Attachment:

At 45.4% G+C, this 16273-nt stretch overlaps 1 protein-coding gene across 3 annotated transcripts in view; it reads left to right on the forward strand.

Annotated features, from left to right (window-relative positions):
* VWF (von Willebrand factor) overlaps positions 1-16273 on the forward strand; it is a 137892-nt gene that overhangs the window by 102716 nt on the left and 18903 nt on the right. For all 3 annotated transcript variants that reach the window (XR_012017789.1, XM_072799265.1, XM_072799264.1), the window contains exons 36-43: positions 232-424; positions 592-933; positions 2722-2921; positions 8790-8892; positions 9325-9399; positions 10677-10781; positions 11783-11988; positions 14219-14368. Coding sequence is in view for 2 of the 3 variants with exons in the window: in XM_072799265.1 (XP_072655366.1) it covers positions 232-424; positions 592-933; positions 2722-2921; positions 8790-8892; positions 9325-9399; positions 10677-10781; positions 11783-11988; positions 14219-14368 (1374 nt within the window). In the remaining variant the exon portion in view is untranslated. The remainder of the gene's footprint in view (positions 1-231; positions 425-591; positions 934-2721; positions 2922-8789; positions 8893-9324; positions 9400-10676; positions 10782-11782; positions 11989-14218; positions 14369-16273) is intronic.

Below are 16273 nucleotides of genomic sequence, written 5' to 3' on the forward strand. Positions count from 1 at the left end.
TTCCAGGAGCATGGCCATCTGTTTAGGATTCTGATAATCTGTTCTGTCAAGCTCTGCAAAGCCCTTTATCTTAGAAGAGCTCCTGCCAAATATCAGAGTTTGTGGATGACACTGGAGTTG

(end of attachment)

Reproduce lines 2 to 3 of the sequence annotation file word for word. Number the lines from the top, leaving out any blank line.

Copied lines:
Annotated features, from left to right (window-relative positions):
* VWF (von Willebrand factor) overlaps positions 1-16273 on the forward strand; it is a 137892-nt gene that overhangs the window by 102716 nt on the left and 18903 nt on the right. For all 3 annotated transcript variants that reach the window (XR_012017789.1, XM_072799265.1, XM_072799264.1), the window contains exons 36-43: positions 232-424; positions 592-933; positions 2722-2921; positions 8790-8892; positions 9325-9399; positions 10677-10781; positions 11783-11988; positions 14219-14368. Coding sequence is in view for 2 of the 3 variants with exons in the window: in XM_072799265.1 (XP_072655366.1) it covers positions 232-424; positions 592-933; positions 2722-2921; positions 8790-8892; positions 9325-9399; positions 10677-10781; positions 11783-11988; positions 14219-14368 (1374 nt within the window). In the remaining variant the exon portion in view is untranslated. The remainder of the gene's footprint in view (positions 1-231; positions 425-591; positions 934-2721; positions 2922-8789; positions 8893-9324; positions 9400-10676; positions 10782-11782; positions 11989-14218; positions 14369-16273) is intronic.